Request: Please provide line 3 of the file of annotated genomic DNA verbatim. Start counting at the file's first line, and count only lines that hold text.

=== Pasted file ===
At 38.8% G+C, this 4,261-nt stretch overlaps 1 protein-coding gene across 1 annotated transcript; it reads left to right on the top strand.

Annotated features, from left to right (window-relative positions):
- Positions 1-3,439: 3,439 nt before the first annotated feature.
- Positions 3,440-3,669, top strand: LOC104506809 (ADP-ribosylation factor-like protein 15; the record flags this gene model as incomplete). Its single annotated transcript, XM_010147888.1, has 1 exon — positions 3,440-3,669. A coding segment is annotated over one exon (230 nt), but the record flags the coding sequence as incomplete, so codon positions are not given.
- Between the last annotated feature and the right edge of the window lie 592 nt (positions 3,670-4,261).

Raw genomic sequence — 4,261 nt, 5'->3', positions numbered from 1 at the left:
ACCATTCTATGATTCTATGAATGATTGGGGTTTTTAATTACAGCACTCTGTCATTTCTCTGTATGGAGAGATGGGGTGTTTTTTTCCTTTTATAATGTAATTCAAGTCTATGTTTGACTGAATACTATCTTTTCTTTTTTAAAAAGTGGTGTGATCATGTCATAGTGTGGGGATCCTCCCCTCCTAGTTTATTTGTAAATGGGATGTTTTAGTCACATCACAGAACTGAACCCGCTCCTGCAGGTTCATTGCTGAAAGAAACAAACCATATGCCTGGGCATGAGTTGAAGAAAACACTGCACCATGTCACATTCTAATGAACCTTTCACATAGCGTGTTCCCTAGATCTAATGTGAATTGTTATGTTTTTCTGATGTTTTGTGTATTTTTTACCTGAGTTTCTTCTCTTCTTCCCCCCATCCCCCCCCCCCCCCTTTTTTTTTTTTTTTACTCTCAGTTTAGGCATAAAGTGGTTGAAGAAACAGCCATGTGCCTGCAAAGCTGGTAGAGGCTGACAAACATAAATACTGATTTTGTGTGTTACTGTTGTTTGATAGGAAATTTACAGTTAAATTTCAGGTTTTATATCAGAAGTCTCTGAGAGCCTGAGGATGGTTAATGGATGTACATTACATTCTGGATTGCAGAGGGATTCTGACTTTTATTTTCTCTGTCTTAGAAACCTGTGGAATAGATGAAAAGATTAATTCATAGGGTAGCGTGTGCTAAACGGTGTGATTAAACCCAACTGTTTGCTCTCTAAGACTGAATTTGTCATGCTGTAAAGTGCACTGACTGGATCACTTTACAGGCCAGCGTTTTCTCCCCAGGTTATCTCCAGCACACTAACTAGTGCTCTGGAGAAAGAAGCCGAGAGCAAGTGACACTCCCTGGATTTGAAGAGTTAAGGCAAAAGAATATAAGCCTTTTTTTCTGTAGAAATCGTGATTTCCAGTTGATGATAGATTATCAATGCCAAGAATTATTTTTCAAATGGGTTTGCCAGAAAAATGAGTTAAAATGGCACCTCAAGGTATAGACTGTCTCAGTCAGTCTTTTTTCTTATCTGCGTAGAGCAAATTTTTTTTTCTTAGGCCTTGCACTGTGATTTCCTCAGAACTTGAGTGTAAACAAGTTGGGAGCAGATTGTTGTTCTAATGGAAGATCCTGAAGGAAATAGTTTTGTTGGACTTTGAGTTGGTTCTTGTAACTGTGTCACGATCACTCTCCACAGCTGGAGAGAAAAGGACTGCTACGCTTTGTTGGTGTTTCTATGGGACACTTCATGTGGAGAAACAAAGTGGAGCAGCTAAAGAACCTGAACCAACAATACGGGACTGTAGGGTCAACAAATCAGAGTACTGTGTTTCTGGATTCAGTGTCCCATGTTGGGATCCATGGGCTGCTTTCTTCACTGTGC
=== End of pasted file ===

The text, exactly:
- Positions 1-3,439: 3,439 nt before the first annotated feature.